Born This Way

January 28, 2018

Many people are already familiar with the incredible ability for octopus and squid to change their color, shape and even texture to blend in with the environment.  Similarly, there are many underwater critters that blend easily blend into their environment.  But they don’t change – they are born that way.  Like cephalopods, these critters blend into the background to avoid being seen by predators or by prey or both.  Many of these critters can be found in surroundings that help them to be “invisible”.  Others, like the Stonefish, Frogfish, and Flounder disappear in plain sight by appearing like a rock, sponge or even the sandy ocean floor. 

Leaf scorpion fish can appear like a sea plant gently swaying with the current.  Some species stand out more than others, given their bright color.  I spotted a stunning Leaf Scorpionfish on a night dive that was a light crimson color, however the dude did not want to be photographed.  He slowly turned repositioned himself, so eventually all I could capture was a glorious crimson fish butt. 

Ornate Pipefish are initially transparent and will change color as they mature.

Ornate Ghost Pipefish, which look similar to a seahorse, will swim vertically in order to be mistaken for soft corals or crinoids.  At birth, the juvenile pipefish are transparent, but as they mature, they will take on the color and texture of their surroundings.   I know I bring this up quite a bit, but our dive guides were amazing.  Thanks to their great spotting abilities and knowledge of the dive sites, David and I were fortunate to see multiple species of pipefish during our dives at Wakatobi.   On our last night dive, our guide located a family of pipefish – and to my amazement there were at least seven pipefish swimming in and around a large crinoid.  With so many pipefish to choose from, it was hard to decide which one to photograph.  Fortunately, the Pipefish rely on camouflage as a defense, therefore they don’t move much.  This gave me plenty of time to photograph the entire Pipefish family, including individual photos and a family portrait.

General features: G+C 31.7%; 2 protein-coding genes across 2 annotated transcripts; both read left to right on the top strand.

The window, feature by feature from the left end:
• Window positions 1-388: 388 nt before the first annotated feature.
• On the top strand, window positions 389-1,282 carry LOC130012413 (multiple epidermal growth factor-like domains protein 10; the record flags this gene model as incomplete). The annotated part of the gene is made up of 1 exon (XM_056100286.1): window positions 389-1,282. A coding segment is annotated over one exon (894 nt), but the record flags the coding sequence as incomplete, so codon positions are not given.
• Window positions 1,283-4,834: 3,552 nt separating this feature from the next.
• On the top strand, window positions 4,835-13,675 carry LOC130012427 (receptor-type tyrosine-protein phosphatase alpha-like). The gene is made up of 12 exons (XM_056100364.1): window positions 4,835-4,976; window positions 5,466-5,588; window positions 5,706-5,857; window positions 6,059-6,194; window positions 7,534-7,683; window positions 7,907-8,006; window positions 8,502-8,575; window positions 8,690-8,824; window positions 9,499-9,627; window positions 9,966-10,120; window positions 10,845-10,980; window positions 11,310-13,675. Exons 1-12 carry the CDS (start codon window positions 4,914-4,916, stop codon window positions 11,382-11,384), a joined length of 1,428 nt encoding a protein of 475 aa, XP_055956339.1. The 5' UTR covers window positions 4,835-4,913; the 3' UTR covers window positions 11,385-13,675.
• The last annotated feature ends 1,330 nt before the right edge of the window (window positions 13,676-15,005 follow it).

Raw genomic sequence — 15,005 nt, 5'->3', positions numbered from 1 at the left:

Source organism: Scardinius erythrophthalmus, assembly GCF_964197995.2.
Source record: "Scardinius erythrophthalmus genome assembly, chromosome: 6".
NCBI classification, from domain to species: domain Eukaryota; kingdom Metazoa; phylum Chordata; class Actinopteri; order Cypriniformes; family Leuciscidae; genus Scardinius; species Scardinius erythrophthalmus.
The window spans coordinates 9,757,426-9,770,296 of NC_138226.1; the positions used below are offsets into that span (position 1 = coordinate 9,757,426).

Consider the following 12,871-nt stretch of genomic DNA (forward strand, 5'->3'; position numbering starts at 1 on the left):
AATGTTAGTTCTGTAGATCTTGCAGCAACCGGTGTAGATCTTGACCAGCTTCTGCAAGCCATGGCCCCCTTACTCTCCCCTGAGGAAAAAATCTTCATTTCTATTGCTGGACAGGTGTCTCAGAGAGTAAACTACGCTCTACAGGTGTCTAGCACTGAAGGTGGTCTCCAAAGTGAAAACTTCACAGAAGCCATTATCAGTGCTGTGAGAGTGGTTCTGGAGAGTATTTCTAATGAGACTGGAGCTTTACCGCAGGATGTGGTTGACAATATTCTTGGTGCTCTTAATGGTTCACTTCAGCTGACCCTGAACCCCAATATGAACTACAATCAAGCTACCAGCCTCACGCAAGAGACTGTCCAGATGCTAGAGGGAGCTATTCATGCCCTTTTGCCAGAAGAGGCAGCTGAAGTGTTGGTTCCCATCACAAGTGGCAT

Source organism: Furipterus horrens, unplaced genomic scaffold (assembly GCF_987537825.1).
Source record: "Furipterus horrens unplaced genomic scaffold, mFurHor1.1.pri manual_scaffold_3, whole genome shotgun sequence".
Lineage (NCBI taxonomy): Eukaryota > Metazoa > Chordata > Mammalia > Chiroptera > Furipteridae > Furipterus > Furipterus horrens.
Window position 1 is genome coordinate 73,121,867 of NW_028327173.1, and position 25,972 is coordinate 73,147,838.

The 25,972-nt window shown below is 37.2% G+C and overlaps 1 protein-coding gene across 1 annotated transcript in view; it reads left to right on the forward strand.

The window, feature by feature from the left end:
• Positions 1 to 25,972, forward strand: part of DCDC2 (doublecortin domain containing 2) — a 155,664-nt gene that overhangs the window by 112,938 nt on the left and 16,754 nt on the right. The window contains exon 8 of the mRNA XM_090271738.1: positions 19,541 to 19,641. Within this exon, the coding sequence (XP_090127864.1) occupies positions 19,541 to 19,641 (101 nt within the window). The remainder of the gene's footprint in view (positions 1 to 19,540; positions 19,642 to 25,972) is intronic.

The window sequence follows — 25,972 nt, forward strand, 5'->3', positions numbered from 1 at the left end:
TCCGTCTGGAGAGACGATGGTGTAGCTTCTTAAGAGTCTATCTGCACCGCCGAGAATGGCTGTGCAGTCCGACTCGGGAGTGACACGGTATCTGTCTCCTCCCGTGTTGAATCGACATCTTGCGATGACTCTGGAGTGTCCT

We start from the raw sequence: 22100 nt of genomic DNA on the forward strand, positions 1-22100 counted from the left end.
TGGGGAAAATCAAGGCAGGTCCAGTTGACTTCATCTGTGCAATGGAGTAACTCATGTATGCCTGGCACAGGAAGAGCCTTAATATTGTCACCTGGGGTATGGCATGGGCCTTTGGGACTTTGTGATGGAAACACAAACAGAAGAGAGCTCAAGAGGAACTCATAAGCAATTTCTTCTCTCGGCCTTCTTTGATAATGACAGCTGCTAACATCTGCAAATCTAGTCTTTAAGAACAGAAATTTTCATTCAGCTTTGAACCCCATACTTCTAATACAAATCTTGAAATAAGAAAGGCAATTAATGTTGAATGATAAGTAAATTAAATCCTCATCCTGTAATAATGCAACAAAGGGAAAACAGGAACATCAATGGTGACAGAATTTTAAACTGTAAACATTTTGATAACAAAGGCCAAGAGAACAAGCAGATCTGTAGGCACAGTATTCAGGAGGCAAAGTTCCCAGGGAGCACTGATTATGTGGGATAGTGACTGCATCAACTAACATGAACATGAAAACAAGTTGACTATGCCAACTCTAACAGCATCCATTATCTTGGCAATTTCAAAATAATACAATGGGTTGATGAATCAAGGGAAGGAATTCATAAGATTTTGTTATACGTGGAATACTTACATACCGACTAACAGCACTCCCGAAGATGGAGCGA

Frogfish do not have scales and their bright coloring combined with bumpy skin gives the impression of a sponge.  

In addition to Pipefish, another fun group of critters to photograph is the Frogfish.  Like the Pipefish, there is a variety of Frogfish and they come in many different shapes, sizes, colors and textures.  These are the type of critters that I categorize as “so ugly they are cute”.  In Wakatobi, the best place to see Frogfish is on the muck dives.  And on this trip, there was no shortage of Frogfish.  At Asphalt Pier, which is a phenomenal muck dive site, we saw the grandfather of all Frogfish.  It was perched on one of the pillars, approximately 10 feet below the surface.  And it was huge (as Frogfish go). They say everything looks bigger underwater, but I’d still estimate Grandfather was at least 14-16 inches whereas your typical frogfish averages 4-6 inches.  Even though it was so large, Grandfather matched his environment exactly – there is no way I would have spotted him unless someone pointed him out.  And even now, when I look at my photos, he is barely discernable.  His color and textured skin blend perfectly with the crustaceans and algae attached to the pier. I hope to see Grandfather again when we return to Wakatobi (and we will be returning). 

 

Raggy Scorpionfish blends into the rocks and plant life on the ocean floor.

A not-so-cute, but still a master of concealment, is the Scorpionfish.  While these fish are not aggressive, they do have a venomous spine on their dorsal fin which can inflict extreme pain to a careless diver should they should accidentally step on or grab the fish by mistake (which is a good reason never to touch anything underwater).  Some of the Scorpionfish are relatively easy to spot, however many blend easily into the environment and are nearly impossible to see. You can usually spot a Scorpionfish by its eyes, and from there you can make out a mouth.  Once you know you are looking at a fish, you can usually distinguish the fish from the surroundings. Like the Frogfish, the Scorpionfish typically sit very still waiting for their prey to come within reach – which makes the Scorpionfish a great subject for photos.    

So given their variety, color, texture and tendency to “stay put” these creatures of camouflage make great subjects for underwater photography – when you can see them.

 

 

 

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